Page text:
After failing to live up to expectations in Iowa this week, Donald Trump aims to get his campaign for the Republican presidential nomination back on track in New Hampshire on Tuesday.
Trump leads in the polls, but they also had him ahead in Iowa. And now the momentum has swung to his two biggest opponents.
Meanwhile, on the Democratic side, Hillary Clinton seems poised to lose New Hampshire after only narrowly defeating Bernie Sanders in Iowa.
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The latest polls of likely voters in New Hampshire suggest a robust lead for Trump, a businessman and reality television star. On Thursday, FiveThirtyEight.com calculated Trump's average support in the polls to stand at 33 per cent, followed at a distance by Florida Senator Marco Rubio at 13 per cent, Texas Senator Ted Cruz at 12 per cent, Ohio Gov. John Kasich at 11 per cent and former Florida governor Jeb Bush at 10 per cent.
Polling in New Hampshire has been relatively consistent, with Trump scoring in the high-20s to mid-30s and the other candidates registering somewhere in the teens. That lead of roughly 20 points for Trump is far larger than the one he enjoyed in Iowa, which stood at between five and seven points.
But primaries can move quickly, and polls have yet to fully record the effect of Cruz's victory in Iowa, where he beat Trump with 28 to 24 per cent of the vote.
And Rubio's third-place finish of 23 per cent, which was a significantly better performance than expected, has also not fully registered. However, the few polls taken after Iowa have suggested a modest uptick in support for the Florida senator.
Sanders, a Democratic senator from Vermont, enjoys a similarly comfortable lead in the polls. FiveThirtyEight.com pegged his support at 55 per cent, against just 38 per cent for Clinton. The few post-Iowa polls that have been conducted show no significant change.
That Sanders is on track to win New Hampshire should come as little surprise — few states are demographically more favourable for him. It also neighbours the state Sanders represents in the U.S. Senate.
But the path will get more difficult for Sanders after New Hampshire, as the primaries move to states that lean heavily toward Clinton, who still leads Sanders by a wide margin in national polls.
Live free or die (or finish in the top 2)
New Hampshire is the scene of the first primary of the U.S. presidential campaign, which will come to a close in November after the Republicans and Democrats settle on their nominees this summer (Iowa, which voted this week, held a caucus rather than a primary). And like Iowa, it is both unrepresentative of the rest of the United States and demographically insignificant, ranking 41st in terms of its population.
Nevertheless, the state carries an out-sized weight in the primaries because it comes so early in the campaign. Its history of selecting each party's eventual nominee is mixed, but since 1972 no candidate has won his party's nomination without placing first or second in New Hampshire.
With only two candidates left in the race after former Maryland governor Martin O'Malley dropped out, that streak will continue for the Democrats. But it is not clear that the Republicans — who have also seen their slate winnowed down following the withdrawals of Rick Santorum, Mike Huckabee and Rand Paul — will also keep the tradition up, with five candidates polling in double-digits.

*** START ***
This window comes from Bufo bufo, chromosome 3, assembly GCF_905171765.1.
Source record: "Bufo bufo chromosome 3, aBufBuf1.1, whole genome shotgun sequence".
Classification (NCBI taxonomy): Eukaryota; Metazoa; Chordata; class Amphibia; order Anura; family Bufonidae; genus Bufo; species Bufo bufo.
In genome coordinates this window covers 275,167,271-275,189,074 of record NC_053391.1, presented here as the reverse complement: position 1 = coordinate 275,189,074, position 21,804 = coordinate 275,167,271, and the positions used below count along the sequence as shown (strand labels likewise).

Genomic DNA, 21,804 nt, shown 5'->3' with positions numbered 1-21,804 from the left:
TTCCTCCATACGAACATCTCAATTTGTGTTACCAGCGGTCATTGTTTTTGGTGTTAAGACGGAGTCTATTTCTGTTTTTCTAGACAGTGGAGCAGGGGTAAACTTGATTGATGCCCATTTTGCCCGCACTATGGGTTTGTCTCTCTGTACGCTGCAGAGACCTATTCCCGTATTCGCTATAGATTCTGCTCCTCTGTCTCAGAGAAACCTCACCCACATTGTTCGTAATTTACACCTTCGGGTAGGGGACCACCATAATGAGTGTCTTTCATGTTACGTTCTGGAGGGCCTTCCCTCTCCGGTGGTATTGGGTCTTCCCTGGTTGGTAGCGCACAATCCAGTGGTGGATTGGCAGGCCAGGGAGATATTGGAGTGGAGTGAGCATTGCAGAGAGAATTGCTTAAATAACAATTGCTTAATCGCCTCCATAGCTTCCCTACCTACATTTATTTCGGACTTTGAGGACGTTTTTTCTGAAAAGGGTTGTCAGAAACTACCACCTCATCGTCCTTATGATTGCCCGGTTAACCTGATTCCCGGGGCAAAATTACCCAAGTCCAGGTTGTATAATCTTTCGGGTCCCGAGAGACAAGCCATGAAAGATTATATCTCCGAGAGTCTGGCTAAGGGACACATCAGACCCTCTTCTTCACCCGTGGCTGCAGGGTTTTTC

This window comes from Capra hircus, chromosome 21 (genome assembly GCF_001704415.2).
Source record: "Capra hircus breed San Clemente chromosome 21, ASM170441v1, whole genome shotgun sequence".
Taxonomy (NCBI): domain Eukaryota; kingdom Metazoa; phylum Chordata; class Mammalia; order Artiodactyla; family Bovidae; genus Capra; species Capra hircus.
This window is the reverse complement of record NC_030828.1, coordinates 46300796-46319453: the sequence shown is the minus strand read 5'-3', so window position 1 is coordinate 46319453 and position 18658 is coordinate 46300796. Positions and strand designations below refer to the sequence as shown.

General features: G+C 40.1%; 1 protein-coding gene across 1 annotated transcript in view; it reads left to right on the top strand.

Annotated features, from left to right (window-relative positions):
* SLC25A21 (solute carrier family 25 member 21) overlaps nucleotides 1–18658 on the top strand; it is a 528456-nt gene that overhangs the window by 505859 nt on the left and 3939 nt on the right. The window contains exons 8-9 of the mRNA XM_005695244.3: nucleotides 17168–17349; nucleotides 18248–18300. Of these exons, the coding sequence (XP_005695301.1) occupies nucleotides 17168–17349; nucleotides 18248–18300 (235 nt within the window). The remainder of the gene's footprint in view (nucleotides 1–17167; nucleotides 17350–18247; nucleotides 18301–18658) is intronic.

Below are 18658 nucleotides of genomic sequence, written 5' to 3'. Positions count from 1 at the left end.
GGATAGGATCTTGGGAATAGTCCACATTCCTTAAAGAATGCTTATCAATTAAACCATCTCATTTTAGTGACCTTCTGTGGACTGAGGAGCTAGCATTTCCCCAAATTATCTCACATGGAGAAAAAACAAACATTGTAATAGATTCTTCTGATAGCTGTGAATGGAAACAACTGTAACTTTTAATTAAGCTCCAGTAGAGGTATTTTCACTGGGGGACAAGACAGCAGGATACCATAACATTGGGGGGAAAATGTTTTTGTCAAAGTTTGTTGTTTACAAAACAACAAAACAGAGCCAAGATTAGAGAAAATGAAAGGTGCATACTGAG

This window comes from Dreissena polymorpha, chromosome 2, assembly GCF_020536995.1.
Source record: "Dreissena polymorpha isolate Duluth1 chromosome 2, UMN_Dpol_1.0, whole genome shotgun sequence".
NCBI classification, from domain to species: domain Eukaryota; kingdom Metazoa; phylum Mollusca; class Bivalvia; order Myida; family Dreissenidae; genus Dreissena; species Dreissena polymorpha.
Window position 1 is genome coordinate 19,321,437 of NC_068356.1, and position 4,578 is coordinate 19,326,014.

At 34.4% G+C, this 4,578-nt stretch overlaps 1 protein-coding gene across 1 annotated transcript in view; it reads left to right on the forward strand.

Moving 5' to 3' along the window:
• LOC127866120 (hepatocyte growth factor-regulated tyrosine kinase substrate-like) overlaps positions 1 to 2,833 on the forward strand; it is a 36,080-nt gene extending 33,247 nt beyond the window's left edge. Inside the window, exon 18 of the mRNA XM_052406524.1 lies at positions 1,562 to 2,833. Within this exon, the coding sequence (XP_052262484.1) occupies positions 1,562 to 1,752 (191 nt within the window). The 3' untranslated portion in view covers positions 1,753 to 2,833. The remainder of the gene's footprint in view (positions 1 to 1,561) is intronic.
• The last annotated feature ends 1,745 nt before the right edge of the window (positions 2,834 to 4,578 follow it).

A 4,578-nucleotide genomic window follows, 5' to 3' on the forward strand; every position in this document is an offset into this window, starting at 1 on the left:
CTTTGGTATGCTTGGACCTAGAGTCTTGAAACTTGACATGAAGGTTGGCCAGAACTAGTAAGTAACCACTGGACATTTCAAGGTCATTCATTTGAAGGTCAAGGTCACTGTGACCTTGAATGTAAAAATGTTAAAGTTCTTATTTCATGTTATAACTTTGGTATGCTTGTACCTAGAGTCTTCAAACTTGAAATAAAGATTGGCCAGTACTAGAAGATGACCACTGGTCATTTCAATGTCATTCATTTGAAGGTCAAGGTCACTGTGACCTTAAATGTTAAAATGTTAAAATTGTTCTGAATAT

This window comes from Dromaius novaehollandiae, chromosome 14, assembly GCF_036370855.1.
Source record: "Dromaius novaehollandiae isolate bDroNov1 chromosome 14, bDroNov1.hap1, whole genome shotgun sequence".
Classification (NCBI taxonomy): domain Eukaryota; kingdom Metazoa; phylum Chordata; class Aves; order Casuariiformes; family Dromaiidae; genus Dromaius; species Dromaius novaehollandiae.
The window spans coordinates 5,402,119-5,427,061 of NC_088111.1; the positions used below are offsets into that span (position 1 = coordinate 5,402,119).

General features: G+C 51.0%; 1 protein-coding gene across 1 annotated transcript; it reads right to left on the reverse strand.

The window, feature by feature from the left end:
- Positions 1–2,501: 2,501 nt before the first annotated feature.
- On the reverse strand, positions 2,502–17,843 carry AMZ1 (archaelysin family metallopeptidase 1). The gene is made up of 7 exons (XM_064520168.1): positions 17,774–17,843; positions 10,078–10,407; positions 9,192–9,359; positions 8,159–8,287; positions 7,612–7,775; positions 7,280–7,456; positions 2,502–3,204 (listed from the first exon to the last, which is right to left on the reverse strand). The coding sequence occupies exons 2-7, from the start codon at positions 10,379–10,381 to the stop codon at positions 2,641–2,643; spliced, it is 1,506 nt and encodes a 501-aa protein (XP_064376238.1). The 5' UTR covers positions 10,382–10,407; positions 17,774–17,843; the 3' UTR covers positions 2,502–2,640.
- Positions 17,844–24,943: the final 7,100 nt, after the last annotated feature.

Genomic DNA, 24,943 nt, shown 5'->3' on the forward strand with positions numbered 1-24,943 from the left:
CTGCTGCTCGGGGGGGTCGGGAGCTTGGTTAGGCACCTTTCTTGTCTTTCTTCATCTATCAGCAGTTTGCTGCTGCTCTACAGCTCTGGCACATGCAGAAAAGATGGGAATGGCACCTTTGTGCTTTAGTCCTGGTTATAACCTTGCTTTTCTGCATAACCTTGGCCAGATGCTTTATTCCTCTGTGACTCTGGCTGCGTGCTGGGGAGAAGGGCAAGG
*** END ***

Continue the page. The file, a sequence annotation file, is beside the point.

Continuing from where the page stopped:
Nothing's for granted in the Granite State
With the primary a few days away and voters and the media still digesting the results of the Iowa caucuses, there is still plenty of scope for things to change between now and Tuesday.
The experience of Iowa suggests that pollsters will need to keep in the field up to the last moment in order to get the best bearing of the race. The polls that did so in the Midwestern state came closest to the mark, capturing elements of both Trump's sagging campaign and Rubio's surge. The debates scheduled over the weekend may also have an effect, though the Super Bowl on Sunday will make it more difficult for pollsters to reach voters.
The next few days may be decisive. Though Rubio finished in third place in Iowa, his results beat expectations by a significant margin. He can now use his performance in Iowa to claim that he is the "safe" candidate for Republicans to rally around, compared with the volatile Trump and ultra-conservative Cruz, who are both running campaigns that are aimed squarely against the establishment of the Republican Party as much as the Democrats.
Already, Rubio is starting to gather more endorsements from other elected Republicans, surpassing the previous "establishment" favourite Bush.
Iowa has less to say about the Democratic tilt, though Sanders did show he has the ability to turn grassroots support into real votes. But Clinton's narrow margin of victory (0.3 percentage points) may have had more to do with O'Malley than anything the pollsters missed. Because of the Democrats' caucus system in Iowa, O'Malley failed to get on the final ballot in most precincts. Anecdotal evidence suggests that many O'Malley supporters went to Sanders instead of Clinton.
But with Sanders the heavy favourite in New Hampshire, all eyes will be on the Republican primary. Each of the major candidates has a lot riding on the result.
This may be the last opportunity for Kasich and Bush to show they deserve to still be in the race.
Cruz needs to demonstrate that Iowa was not just a fluke delivered to him by evangelicals, who disproportionately make up the Republican electorate in the state.
Expectations for these candidates, however, remain low.
Rubio's campaign to be the consensus candidate will be seriously tested in New Hampshire if he doesn't come out of the state with another strong performance. And Trump's claim to be a winner, already dented by Iowa, could be in serious danger.
If Trump doesn't win in New Hampshire, his presidential bid may make him what he despises most — a loser.